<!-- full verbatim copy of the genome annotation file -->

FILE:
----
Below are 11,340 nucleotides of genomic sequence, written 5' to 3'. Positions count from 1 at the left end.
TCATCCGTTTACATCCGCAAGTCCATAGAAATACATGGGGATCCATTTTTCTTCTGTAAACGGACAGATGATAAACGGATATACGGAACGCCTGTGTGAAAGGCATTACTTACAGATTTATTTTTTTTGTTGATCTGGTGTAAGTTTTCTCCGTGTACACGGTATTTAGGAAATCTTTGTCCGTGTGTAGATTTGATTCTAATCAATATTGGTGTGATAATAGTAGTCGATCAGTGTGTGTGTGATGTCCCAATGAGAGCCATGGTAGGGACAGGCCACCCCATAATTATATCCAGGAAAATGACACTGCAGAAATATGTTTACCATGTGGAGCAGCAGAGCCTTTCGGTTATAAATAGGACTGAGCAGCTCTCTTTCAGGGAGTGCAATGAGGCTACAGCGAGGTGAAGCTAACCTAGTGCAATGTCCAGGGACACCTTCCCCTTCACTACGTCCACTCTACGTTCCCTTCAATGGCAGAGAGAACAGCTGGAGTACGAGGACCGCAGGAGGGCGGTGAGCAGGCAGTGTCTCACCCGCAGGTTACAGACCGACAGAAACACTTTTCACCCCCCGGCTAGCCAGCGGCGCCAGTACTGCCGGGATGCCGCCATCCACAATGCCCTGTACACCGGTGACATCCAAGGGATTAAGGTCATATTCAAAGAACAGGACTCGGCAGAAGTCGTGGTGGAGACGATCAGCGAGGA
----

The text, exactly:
Below are 11,340 nucleotides of genomic sequence, written 5' to 3'. Positions count from 1 at the left end.
TCATCCGTTTACATCCGCAAGTCCATAGAAATACATGGGGATCCATTTTTCTTCTGTAAACGGACAGATGATAAACGGATATACGGAACGCCTGTGTGAAAGGCATTACTTACAGATTTATTTTTTTTGTTGATCTGGTGTAAGTTTTCTCCGTGTACACGGTATTTAGGAAATCTTTGTCCGTGTGTAGATTTGATTCTAATCAATATTGGTGTGATAATAGTAGTCGATCAGTGTGTGTGTGATGTCCCAATGAGAGCCATGGTAGGGACAGGCCACCCCATAATTATATCCAGGAAAATGACACTGCAGAAATATGTTTACCATGTGGAGCAGCAGAGCCTTTCGGTTATAAATAGGACTGAGCAGCTCTCTTTCAGGGAGTGCAATGAGGCTACAGCGAGGTGAAGCTAACCTAGTGCAATGTCCAGGGACACCTTCCCCTTCACTACGTCCACTCTACGTTCCCTTCAATGGCAGAGAGAACAGCTGGAGTACGAGGACCGCAGGAGGGCGGTGAGCAGGCAGTGTCTCACCCGCAGGTTACAGACCGACAGAAACACTTTTCACCCCCCGGCTAGCCAGCGGCGCCAGTACTGCCGGGATGCCGCCATCCACAATGCCCTGTACACCGGTGACATCCAAGGGATTAAGGTCATATTCAAAGAACAGGACTCGGCAGAAGTCGTGGTGGAGACGATCAGCGAGGA